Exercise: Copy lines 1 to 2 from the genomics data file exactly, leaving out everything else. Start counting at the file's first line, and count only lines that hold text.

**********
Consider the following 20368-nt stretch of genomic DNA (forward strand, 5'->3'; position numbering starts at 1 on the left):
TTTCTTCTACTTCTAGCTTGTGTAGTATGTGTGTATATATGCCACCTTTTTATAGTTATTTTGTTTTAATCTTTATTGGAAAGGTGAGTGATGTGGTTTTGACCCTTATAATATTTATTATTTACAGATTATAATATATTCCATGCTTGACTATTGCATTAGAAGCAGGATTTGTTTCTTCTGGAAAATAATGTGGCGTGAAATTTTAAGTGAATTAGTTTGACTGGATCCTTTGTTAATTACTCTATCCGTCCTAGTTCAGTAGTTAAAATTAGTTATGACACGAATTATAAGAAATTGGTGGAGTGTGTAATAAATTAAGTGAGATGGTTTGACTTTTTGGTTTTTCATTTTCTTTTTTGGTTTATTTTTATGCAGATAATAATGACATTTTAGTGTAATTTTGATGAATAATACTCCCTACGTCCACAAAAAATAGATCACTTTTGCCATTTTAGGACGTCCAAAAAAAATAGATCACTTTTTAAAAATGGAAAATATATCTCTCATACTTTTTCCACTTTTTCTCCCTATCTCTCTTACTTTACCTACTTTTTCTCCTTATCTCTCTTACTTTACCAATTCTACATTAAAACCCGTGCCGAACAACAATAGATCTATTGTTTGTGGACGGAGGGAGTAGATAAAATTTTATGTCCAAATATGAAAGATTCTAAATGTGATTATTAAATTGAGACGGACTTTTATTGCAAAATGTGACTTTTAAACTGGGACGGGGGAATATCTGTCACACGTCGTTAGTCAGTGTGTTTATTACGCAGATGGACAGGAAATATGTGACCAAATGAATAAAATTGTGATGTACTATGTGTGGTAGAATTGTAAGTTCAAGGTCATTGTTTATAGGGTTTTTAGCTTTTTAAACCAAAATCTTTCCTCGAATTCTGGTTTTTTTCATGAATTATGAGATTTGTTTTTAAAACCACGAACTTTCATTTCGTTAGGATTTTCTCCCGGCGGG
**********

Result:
Consider the following 20368-nt stretch of genomic DNA (forward strand, 5'->3'; position numbering starts at 1 on the left):
TTTCTTCTACTTCTAGCTTGTGTAGTATGTGTGTATATATGCCACCTTTTTATAGTTATTTTGTTTTAATCTTTATTGGAAAGGTGAGTGATGTGGTTTTGACCCTTATAATATTTATTATTTACAGATTATAATATATTCCATGCTTGACTATTGCATTAGAAGCAGGATTTGTTTCTTCTGGAAAATAATGTGGCGTGAAATTTTAAGTGAATTAGTTTGACTGGATCCTTTGTTAATTACTCTATCCGTCCTAGTTCAGTAGTTAAAATTAGTTATGACACGAATTATAAGAAATTGGTGGAGTGTGTAATAAATTAAGTGAGATGGTTTGACTTTTTGGTTTTTCATTTTCTTTTTTGGTTTATTTTTATGCAGATAATAATGACATTTTAGTGTAATTTTGATGAATAATACTCCCTACGTCCACAAAAAATAGATCACTTTTGCCATTTTAGGACGTCCAAAAAAAATAGATCACTTTTTAAAAATGGAAAATATATCTCTCATACTTTTTCCACTTTTTCTCCCTATCTCTCTTACTTTACCTACTTTTTCTCCTTATCTCTCTTACTTTACCAATTCTACATTAAAACCCGTGCCGAACAACAATAGATCTATTGTTTGTGGACGGAGGGAGTAGATAAAATTTTATGTCCAAATATGAAAGATTCTAAATGTGATTATTAAATTGAGACGGACTTTTATTGCAAAATGTGACTTTTAAACTGGGACGGGGGAATATCTGTCACACGTCGTTAGTCAGTGTGTTTATTACGCAGATGGACAGGAAATATGTGACCAAATGAATAAAATTGTGATGTACTATGTGTGGTAGAATTGTAAGTTCAAGGTCATTGTTTATAGGGTTTTTAGCTTTTTAAACCAAAATCTTTCCTCGAATTCTGGTTTTTTTCATGAATTATGAGATTTGTTTTTAAAACCACGAACTTTCATTTCGTTAGGATTTTCTCCCGGCGGG